Deccan (formerly Air Deccan), which made flying affordable for the middle-class Indian, will fly out of the sky soon. The brand Deccan will stop flying once the Karnataka high court approves the merger of Deccan Aviation—which owns the Deccan brand—into Kingfisher Airlines.
“Since there will be one airline after the merger, subject to the high court’s approval, Deccan will cease to exist,” UB Group Chairman Vijay Mallya said. “The Karnataka high court is scheduled to hear the merger proposal on April 17,” he added. The merger will be effective April 1, 2008.
Kingfisher Airlines will have only the Kingfisher brand for domestic and foreign flights. There was speculation earlier that Kingfisher would be used for premium travel and Deccan for value-based travel. Captain G R Gopinath started Air Deccan in August 2003.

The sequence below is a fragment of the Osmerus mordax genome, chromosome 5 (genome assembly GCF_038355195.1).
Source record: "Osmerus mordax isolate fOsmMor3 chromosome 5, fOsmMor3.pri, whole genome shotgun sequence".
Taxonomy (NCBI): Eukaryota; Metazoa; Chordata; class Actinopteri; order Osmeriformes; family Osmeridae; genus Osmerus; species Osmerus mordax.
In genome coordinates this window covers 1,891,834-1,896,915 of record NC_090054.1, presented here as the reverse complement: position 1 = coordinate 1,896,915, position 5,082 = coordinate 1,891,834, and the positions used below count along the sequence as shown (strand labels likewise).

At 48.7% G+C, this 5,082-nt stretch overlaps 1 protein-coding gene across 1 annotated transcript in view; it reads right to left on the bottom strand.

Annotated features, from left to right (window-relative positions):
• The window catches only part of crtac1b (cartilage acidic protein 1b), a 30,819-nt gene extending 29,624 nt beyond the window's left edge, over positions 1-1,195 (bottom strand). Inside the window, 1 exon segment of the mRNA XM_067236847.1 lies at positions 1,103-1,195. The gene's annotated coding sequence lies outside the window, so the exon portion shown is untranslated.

“I started flying frequently after Air Deccan introduced low-cost flights. Though we have many low-cost airlines now, I do not now whether I will get the same cheap fares that Deccan used to offer,” said Deepa Pillai, an executive with a management institute in Navi Mumbai.
On March 17, the Director-General of Civil Aviation issued a letter of approval to Deccan Aviation to fly abroad from August 20, 2008. Under DGCA guidelines, Indian airlines can fly abroad once they complete five years of domestic operations.
A re-branding exercise has altered Deccan’s look. Kingfisher and Deccan will have the same colours. Mallya has been investing heavily to promote the Kingfisher Airline brand and recently entered into a Rs 106 crore sponsorship agreement for Indian Premier League cricket. Mallya’s UB Group has invested more than Rs 1,000 crore to acquire a controlling stake in Deccan and has been improving its services to bring it on a par with Kingfisher Airlines.